She describes how shamanic patients are helped to release unconscious feelings and transfer negative emotions to the healer, and says confession and forgiveness also are central activities in shamanic healing, and frequently elicit conflict resolution.

Research on the emotional effects of songs, chants, prayers, spells and music, says the author, indicates they can influence the way the immune system responds to illness.

"In some traditions," Tedlock says, "the use of drums, gongs, bamboo tubes or rattles help to restore a physical sense of order that replaces the experience of chaos produced by the illness."

Probing the practices that distinguish female shamanism from the much-better-known male traditions, Tedlock reveals the key role of "body wisdom" and women's eroticism in shamanic trance and ecstasy. She explores female forms of "dream witnessing" and vision questing, and the use of hallucinogenic plants and drugs.

The book explains shamanic midwifery and the spiritual powers released in childbirth and female cycles, shamanic symbolism in weaving and other feminine arts, and "gender-shifting" and male-female partnership in shamanic practice.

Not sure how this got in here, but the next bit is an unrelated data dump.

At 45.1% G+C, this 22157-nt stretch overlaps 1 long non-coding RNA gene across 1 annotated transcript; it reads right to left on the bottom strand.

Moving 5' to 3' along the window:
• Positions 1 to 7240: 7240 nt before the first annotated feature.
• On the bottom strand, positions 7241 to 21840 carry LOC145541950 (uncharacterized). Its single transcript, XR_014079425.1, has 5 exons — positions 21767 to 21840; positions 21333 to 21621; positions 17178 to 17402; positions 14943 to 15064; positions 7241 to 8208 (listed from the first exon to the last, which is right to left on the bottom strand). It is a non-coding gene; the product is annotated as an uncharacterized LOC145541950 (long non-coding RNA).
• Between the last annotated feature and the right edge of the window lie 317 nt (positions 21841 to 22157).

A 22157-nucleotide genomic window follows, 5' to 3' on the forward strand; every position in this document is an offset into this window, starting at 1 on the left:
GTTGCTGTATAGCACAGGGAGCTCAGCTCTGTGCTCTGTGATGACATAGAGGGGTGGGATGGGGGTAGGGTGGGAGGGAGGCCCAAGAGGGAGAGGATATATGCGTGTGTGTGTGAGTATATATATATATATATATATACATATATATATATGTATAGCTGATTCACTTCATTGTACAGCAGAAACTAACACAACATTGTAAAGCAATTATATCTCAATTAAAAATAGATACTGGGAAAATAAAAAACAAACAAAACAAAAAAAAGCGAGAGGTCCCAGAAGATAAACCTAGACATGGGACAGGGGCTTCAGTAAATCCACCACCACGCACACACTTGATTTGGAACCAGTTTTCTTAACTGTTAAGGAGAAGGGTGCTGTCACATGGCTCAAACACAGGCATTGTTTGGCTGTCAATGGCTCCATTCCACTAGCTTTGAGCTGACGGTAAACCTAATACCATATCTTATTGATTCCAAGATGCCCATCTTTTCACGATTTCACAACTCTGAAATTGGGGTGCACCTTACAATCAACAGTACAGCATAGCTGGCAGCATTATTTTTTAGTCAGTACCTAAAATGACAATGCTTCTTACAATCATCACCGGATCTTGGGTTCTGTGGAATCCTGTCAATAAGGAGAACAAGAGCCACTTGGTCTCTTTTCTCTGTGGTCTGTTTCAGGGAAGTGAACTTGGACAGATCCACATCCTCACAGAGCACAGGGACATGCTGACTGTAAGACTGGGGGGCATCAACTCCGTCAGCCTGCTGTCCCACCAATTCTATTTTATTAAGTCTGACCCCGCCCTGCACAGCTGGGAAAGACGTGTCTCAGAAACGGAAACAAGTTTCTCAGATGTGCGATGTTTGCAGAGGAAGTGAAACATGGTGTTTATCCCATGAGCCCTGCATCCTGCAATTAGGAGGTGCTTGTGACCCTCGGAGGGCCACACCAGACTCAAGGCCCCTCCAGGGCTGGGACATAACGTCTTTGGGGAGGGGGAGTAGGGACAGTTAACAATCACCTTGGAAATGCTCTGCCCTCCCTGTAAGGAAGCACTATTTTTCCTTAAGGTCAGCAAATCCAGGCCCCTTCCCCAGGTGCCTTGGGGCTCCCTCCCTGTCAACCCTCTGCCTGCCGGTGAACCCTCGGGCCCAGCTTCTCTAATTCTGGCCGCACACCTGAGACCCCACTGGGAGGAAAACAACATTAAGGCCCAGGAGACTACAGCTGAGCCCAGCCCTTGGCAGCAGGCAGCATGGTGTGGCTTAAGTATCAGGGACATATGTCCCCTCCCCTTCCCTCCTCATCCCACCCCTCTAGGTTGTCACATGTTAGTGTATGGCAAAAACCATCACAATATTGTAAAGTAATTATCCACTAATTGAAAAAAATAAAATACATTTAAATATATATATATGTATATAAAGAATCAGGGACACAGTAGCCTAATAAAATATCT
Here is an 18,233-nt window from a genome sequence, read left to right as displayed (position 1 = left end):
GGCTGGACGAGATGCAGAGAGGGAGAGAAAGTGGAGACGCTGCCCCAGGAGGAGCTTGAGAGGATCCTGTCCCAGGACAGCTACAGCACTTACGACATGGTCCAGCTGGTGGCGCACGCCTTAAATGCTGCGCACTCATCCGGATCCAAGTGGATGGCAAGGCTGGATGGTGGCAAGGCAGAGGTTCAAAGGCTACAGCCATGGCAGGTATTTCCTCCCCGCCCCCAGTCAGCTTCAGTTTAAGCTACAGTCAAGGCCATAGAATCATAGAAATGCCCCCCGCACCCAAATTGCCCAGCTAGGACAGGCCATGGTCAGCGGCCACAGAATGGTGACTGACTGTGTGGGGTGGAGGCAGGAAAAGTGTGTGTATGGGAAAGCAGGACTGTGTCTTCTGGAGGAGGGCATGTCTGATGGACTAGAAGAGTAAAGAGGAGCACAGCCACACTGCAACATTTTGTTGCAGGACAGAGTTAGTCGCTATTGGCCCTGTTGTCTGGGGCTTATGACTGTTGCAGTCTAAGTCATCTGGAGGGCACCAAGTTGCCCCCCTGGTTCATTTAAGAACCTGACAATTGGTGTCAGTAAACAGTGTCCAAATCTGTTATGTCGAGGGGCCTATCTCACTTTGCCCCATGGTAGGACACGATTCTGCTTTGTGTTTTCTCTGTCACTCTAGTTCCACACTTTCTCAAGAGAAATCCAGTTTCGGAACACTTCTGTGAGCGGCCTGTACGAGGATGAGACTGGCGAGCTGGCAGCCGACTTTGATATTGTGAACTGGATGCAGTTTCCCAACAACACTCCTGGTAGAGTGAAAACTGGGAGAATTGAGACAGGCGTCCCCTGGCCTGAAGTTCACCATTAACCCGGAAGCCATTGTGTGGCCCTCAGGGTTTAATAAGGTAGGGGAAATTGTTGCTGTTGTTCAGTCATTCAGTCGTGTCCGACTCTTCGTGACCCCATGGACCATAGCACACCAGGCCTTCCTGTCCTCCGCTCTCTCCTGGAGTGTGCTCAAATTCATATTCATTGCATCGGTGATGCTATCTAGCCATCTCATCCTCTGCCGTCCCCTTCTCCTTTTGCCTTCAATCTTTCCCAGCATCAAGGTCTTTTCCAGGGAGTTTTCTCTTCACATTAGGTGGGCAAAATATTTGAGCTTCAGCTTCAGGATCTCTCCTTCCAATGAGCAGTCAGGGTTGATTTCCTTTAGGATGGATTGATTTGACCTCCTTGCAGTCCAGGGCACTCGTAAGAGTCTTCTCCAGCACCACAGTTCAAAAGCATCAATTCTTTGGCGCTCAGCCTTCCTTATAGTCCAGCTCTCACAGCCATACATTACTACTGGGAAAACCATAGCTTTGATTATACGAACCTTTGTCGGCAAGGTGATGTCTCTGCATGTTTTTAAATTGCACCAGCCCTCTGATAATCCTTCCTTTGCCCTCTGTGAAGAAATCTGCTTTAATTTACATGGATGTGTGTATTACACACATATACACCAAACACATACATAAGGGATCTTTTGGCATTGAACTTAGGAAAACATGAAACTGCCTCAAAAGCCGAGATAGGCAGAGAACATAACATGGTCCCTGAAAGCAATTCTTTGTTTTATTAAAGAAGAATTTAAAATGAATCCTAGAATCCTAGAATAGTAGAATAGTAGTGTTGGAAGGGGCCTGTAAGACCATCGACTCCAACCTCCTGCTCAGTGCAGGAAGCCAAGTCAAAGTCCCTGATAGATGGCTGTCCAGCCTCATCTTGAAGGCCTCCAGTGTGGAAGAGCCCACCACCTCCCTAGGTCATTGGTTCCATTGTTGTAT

Women shamans, she says, have often practiced in the fields of healing, birthing children, gathering and growing food, keeping communities in balance, presiding over ceremonies and rites of passage, maintaining relations with the dead, teaching, ministering to those in need, communing with nature to learn her secrets, preserving the wisdom traditions, divining the future and dancing with gods and goddesses.

"These are shamanic arts," she says, "and they are the arts of women."

The book had drawn praise from other anthropologists, including Michael F. Brown, chair of the Department of Anthropology and Sociology at Williams College, for its clarity of thought, explanation of complex ideas in ordinary language and the wealth of personal experience Tedlock brings to her task. "Tedlock turns a century of scholarship on its head by showing that women's mastery of shamanic arts is the norm rather than the exception," Brown says.

Tedlock is the author of "The Beautiful and the Dangerous: Zuni Indian Encounters" (Viking, 1992), "Dreaming: Anthropological and Psychological Interpretations, School of American Research Advanced Seminar Volume" (Cambridge University Press, 1987) and "Time and the Highland Maya" (University of New Mexico Press, 1982). With her husband, ethnopoeticist and SUNY Distinguished Professor Dennis Tedlock, she edited "Teachings from the Earth: Indian Religion and Philosophy" (Liverright, 1975). Her work is widely published in major anthropological journals.

Tedlock's research is in the fields of psychological, symbolic and cognitive anthropology; cognitive modeling within cultural anthropology; cultural organization of time and space; cognitive structure of traditional healing systems; anthropology of art and aesthetics; ethnomedicine; and the American Southwest and Mesoamerica.